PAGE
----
- In this weekly Q&A series we interview the members of the programme committee for the conference “Winds of Change and Streams of Solidarity: Latin America, the Caribbean, and Europe in the 21st Century”. This is the second interview in the series.
- Why should Norwegians/Europeans care about what’s going on in Latin America and the Caribbean?
“Europe and Latin America are intrinsically linked! I think most Norwegians never realize that Latin America is always present in their everyday lives, in one shape or another. From chocolates, to pizza, to avocado toast to music and books, and even telenovelas. There is so much about Latin America that is ubiquitous, and hopefully we can help make those links more concious.”
2. What can students learn from visiting Latin America or the Caribbean?
“So many things come to mind! Of course, our music and how much we enjoy dancing. Music is everywhere for us and shapes every moment of our say. It is hard to find a Latin American that is not humming or swinging along to the beat, even when it is just in our headphones.
Academically? We have centuries-old universities with rich traditions and histories. We have ancient ruins of past civilizations that were as advanced, or even more, than Europeans at the time of the invasion in 1492.
Being Guatemalan, I can’t imagine a better learning experience than to see our diversity. There are more than 20 different ethnic groups living alongside each other in my country, and it translates into a rainbow of clothing, music, languages, and food. ”
3. What is your favourite place in Latin America and the Caribbean, and why?
“My favourite place is a balcony facing Fuego Volcano (Guatemala) in the mornings. Having a cup of coffee while it slowly and surely puffs smoke and a little lava will always feel like home to me. The mountains in Bergen are beautiful, but they aren’t active volcanoes!”
4. If you should recommend one book from/on Latin America and the Caribbean, which would that be?
“I will recommend my favourite short story writer, Augusto Monterroso. His story The Dinosaur is still a reference for how to write to say what I mean and mean what I say.”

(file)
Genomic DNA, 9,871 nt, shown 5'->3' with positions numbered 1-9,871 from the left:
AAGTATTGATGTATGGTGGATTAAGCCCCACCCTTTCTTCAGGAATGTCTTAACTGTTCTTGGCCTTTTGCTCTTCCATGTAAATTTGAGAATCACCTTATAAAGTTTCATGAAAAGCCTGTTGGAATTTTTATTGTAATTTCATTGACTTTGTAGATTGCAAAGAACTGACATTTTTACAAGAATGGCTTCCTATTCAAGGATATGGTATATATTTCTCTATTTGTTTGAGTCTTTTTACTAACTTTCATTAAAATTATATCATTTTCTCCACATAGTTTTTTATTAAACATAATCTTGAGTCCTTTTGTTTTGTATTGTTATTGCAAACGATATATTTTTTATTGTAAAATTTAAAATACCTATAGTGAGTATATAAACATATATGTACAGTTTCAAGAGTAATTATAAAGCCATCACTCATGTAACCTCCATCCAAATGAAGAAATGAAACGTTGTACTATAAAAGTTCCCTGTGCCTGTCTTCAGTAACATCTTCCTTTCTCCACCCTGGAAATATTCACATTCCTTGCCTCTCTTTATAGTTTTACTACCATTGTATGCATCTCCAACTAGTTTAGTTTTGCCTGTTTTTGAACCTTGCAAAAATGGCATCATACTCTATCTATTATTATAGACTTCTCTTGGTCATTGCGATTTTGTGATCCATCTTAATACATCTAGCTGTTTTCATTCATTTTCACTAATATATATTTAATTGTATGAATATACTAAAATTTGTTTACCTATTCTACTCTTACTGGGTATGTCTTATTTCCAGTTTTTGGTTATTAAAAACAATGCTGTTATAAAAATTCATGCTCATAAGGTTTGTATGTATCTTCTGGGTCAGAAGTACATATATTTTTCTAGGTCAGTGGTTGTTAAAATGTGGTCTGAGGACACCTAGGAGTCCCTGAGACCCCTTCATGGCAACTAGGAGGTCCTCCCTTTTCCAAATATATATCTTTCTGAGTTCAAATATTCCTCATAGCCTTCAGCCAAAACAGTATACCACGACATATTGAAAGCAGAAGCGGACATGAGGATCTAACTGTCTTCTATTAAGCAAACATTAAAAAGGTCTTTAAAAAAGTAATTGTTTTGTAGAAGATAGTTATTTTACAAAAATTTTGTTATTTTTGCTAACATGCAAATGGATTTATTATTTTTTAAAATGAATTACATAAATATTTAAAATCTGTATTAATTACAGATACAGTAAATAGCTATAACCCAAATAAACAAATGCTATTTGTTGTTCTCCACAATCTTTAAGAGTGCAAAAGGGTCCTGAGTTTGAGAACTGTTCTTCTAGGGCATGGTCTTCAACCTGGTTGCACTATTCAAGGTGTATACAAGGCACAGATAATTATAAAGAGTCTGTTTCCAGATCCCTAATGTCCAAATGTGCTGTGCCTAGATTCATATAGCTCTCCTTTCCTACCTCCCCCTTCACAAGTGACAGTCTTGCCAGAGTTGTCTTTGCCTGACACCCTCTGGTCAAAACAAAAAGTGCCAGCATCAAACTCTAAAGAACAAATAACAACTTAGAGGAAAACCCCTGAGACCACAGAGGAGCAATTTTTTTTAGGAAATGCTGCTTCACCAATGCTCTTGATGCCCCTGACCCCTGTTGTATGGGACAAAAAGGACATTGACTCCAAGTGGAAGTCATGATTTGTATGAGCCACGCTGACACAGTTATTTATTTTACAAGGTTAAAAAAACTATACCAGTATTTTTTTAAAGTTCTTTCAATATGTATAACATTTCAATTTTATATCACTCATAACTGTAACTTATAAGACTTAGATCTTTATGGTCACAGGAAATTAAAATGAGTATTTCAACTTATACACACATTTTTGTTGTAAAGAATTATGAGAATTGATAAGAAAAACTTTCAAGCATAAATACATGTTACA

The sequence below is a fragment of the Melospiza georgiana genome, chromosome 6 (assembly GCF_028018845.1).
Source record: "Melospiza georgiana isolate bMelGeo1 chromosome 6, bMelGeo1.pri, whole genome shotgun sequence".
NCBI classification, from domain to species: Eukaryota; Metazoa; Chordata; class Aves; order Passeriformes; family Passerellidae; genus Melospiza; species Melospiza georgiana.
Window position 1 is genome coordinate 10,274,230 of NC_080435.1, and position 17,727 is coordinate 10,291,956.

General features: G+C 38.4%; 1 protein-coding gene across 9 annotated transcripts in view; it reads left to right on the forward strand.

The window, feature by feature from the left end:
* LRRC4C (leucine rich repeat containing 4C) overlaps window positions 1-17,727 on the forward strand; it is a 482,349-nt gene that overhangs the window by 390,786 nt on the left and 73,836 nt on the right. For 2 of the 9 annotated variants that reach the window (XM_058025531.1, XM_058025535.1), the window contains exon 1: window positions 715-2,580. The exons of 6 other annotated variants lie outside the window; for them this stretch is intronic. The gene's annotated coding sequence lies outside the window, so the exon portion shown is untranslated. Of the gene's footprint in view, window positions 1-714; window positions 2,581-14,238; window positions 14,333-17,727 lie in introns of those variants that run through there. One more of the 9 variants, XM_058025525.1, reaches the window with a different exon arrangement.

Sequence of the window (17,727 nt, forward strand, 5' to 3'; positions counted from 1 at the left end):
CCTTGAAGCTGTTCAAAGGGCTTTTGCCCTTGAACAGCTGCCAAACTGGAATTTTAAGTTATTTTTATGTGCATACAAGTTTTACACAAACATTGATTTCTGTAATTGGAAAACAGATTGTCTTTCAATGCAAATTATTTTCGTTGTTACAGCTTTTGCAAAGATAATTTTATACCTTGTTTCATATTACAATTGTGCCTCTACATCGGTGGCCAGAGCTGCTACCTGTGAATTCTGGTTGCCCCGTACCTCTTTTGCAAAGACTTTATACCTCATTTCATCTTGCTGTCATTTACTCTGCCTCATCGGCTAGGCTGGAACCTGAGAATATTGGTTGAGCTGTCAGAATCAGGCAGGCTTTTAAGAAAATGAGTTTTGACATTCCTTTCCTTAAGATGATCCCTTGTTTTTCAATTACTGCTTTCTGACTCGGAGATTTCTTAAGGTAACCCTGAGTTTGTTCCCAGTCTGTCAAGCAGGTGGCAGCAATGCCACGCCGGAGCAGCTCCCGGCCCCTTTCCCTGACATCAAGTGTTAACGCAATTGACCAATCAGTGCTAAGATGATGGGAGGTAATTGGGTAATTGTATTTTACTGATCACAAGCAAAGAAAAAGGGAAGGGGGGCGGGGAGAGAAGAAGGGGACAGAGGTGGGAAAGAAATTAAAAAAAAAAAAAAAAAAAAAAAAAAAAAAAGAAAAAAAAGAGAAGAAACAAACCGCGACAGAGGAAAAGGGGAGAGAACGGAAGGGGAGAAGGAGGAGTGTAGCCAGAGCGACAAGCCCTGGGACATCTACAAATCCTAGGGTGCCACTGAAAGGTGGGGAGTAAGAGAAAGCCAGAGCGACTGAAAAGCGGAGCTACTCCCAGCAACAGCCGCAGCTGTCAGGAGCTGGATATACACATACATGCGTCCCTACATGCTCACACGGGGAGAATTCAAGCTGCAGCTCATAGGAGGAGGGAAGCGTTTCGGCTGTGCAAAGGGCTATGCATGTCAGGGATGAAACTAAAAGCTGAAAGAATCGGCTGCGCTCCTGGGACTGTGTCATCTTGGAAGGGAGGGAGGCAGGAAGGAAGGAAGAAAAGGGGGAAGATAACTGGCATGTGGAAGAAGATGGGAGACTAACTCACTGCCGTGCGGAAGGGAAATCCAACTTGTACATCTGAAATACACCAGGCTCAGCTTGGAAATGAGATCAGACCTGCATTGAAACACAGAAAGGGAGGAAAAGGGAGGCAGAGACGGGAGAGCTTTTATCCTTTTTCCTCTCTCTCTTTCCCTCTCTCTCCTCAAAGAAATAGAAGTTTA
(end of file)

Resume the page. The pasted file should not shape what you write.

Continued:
5. And if you should recommend one film or movie from/on Latin America and the Caribbean, and why?
“Ixcanul, a strong depiction of a teenage girl who is about to be given away to an arranged marriage inside a coffee plantation. It shows the poverty and exclusion that Mayans live, and how the health system routinely fails those that are most vulnerable. It also, very masterfully, shows how important volcanoes are for Guatemalans, even when we are not indigenous.”
6. What is your favourite telenovela, and why?
“I think I will leave this to the experts. I was never allowed to watch any growing up and never got into the habit!”
7. Who is your favourite music artist from Latin America or the Caribbean?
“Natalia Lafourcade and Gaby Moreno, beautiful voices accompanied by their guitars, singing about our land and culture. Gaby’s version of Luna de Xelaju will make me long for my volcanoes and the everlasting spring of Guatemala every time.”
8. When you invite Norwegians home, what dish/food from or inspired by Latin America and the Caribbean do you cook? And why is this dish/food special to you?
“I make arepas! These cornmeal ‘fat tortillas’ are not Central American, and so not part of the culture I live in, but through my Venezuelan and Colombian friends, I have come to love them and to be an ambassador for them every chance I get! From my own country, I always make sure to have fresh Guatemalan coffee and Zacapa rum, the best in the world!”
9. What is the one thing that Norwegians could learn from Latin Americans and Caribbeans?
“I would love for Norwegians to be more easy-going about social interaction. Not everything needs to be planned a month in advance, and just having a good laugh with a friend shouldn’t need weeks of planning. Hugging when we haven’t seen each other in very long, and of course, how to turn everything into a party!”